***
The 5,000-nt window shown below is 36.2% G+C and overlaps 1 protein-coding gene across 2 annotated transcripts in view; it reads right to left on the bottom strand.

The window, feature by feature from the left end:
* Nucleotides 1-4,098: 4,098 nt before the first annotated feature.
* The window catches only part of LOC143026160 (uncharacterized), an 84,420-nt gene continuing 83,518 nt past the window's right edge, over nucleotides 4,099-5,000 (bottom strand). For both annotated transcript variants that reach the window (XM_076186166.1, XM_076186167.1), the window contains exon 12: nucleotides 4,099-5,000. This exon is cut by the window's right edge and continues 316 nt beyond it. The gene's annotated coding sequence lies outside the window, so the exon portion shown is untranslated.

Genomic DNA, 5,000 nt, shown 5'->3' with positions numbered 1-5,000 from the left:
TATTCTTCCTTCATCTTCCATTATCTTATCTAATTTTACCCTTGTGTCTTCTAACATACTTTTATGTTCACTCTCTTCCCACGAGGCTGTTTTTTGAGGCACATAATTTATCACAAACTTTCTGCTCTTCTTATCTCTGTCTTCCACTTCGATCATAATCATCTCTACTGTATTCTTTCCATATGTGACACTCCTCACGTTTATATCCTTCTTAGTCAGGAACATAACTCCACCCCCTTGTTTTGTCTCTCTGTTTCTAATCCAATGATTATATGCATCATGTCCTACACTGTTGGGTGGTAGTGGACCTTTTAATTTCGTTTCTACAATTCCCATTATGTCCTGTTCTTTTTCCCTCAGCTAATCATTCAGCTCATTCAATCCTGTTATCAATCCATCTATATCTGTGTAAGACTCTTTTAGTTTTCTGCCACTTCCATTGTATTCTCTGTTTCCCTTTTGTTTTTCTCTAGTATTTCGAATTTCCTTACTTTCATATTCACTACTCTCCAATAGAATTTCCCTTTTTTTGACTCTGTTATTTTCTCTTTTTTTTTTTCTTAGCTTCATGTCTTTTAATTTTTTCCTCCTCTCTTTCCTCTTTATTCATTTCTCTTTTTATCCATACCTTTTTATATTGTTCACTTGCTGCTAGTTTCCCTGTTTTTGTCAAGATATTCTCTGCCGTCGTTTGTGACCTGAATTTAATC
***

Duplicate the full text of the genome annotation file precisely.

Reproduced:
The 5,000-nt window shown below is 36.2% G+C and overlaps 1 protein-coding gene across 2 annotated transcripts in view; it reads right to left on the bottom strand.

The window, feature by feature from the left end:
* Nucleotides 1-4,098: 4,098 nt before the first annotated feature.
* The window catches only part of LOC143026160 (uncharacterized), an 84,420-nt gene continuing 83,518 nt past the window's right edge, over nucleotides 4,099-5,000 (bottom strand). For both annotated transcript variants that reach the window (XM_076186166.1, XM_076186167.1), the window contains exon 12: nucleotides 4,099-5,000. This exon is cut by the window's right edge and continues 316 nt beyond it. The gene's annotated coding sequence lies outside the window, so the exon portion shown is untranslated.

Genomic DNA, 5,000 nt, shown 5'->3' with positions numbered 1-5,000 from the left:
TATTCTTCCTTCATCTTCCATTATCTTATCTAATTTTACCCTTGTGTCTTCTAACATACTTTTATGTTCACTCTCTTCCCACGAGGCTGTTTTTTGAGGCACATAATTTATCACAAACTTTCTGCTCTTCTTATCTCTGTCTTCCACTTCGATCATAATCATCTCTACTGTATTCTTTCCATATGTGACACTCCTCACGTTTATATCCTTCTTAGTCAGGAACATAACTCCACCCCCTTGTTTTGTCTCTCTGTTTCTAATCCAATGATTATATGCATCATGTCCTACACTGTTGGGTGGTAGTGGACCTTTTAATTTCGTTTCTACAATTCCCATTATGTCCTGTTCTTTTTCCCTCAGCTAATCATTCAGCTCATTCAATCCTGTTATCAATCCATCTATATCTGTGTAAGACTCTTTTAGTTTTCTGCCACTTCCATTGTATTCTCTGTTTCCCTTTTGTTTTTCTCTAGTATTTCGAATTTCCTTACTTTCATATTCACTACTCTCCAATAGAATTTCCCTTTTTTTGACTCTGTTATTTTCTCTTTTTTTTTTTCTTAGCTTCATGTCTTTTAATTTTTTCCTCCTCTCTTTCCTCTTTATTCATTTCTCTTTTTATCCATACCTTTTTATATTGTTCACTTGCTGCTAGTTTCCCTGTTTTTGTCAAGATATTCTCTGCCGTCGTTTGTGACCTGAATTTAATC